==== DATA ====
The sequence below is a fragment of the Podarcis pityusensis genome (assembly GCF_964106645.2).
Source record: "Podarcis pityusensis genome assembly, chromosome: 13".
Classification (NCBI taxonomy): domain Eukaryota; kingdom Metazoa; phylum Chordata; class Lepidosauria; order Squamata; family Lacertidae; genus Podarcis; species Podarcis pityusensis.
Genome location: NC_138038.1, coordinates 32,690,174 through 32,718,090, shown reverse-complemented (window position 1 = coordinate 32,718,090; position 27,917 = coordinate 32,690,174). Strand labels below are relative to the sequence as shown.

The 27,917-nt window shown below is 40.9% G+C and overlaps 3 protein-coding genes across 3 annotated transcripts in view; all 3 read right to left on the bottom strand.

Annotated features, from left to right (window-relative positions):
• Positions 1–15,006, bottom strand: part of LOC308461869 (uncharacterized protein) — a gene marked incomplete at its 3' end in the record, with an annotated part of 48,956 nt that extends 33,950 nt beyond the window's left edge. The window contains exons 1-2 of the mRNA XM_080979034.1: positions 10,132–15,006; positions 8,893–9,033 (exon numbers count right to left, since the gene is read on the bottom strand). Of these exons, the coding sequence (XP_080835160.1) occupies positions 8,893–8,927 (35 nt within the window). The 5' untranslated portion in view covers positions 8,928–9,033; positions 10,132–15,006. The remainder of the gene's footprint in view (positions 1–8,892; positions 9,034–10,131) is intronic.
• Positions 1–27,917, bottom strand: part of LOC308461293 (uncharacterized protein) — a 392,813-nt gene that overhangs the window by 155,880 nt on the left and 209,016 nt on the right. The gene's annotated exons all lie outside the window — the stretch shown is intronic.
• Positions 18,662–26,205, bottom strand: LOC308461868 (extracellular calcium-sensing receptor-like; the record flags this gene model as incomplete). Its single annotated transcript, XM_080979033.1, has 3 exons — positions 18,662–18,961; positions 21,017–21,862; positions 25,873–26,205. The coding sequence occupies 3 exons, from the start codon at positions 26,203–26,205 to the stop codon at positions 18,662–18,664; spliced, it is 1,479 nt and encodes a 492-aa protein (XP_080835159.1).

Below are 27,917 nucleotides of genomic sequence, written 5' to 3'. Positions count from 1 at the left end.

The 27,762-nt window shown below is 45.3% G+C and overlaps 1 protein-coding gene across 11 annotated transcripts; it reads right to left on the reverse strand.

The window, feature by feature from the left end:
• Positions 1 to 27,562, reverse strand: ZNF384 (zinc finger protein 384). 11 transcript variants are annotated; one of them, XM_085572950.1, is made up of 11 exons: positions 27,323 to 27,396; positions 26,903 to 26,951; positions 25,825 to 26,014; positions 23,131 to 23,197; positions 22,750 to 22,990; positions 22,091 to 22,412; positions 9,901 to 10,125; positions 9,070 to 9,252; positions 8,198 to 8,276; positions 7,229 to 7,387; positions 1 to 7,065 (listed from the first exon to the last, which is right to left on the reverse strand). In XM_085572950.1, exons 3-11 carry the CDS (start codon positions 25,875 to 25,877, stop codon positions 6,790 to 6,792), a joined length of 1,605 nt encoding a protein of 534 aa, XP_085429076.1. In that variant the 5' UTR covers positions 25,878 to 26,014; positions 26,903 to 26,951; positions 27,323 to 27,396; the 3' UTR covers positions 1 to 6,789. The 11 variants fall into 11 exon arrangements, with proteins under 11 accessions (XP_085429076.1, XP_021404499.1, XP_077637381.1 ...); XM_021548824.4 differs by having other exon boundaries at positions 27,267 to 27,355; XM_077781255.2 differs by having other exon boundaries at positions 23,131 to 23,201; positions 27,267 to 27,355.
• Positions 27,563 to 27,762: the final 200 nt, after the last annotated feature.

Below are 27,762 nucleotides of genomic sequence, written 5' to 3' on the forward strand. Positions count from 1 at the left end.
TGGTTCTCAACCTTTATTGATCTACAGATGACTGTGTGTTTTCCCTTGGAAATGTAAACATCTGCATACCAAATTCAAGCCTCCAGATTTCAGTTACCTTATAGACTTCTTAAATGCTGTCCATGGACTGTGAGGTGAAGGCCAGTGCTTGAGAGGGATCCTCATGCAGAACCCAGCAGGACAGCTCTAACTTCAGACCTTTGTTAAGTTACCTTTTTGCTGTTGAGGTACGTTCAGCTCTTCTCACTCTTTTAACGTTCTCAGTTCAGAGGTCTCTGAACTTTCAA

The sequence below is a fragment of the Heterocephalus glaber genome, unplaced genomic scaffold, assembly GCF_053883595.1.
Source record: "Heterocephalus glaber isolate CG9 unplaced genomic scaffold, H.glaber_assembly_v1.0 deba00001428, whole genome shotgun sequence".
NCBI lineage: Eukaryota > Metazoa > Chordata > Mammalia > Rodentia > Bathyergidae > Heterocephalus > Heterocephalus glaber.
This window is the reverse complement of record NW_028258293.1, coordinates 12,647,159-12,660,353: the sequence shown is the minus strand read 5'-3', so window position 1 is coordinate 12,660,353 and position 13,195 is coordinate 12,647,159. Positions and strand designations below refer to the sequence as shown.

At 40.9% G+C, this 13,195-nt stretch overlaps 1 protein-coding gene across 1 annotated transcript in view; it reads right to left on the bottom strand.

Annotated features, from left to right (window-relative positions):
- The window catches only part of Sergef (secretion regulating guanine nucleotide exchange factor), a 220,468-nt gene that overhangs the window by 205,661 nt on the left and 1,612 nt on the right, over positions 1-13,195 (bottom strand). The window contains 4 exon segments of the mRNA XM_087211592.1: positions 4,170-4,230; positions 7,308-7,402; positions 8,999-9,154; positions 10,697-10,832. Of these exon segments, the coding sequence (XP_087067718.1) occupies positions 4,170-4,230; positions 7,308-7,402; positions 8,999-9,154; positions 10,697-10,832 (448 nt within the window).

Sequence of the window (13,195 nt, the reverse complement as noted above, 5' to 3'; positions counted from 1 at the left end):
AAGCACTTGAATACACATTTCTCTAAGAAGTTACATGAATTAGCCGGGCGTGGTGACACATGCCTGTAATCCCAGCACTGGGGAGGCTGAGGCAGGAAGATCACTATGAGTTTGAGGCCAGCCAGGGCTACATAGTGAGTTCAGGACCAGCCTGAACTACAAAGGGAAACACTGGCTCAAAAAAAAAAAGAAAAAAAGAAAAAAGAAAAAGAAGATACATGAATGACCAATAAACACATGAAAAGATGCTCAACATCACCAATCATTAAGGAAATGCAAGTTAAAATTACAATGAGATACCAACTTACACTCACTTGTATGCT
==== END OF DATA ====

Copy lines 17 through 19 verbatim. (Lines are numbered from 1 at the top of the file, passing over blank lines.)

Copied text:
The sequence below is a fragment of the Heterocephalus glaber genome, unplaced genomic scaffold, assembly GCF_053883595.1.
Source record: "Heterocephalus glaber isolate CG9 unplaced genomic scaffold, H.glaber_assembly_v1.0 deba00001428, whole genome shotgun sequence".
NCBI lineage: Eukaryota > Metazoa > Chordata > Mammalia > Rodentia > Bathyergidae > Heterocephalus > Heterocephalus glaber.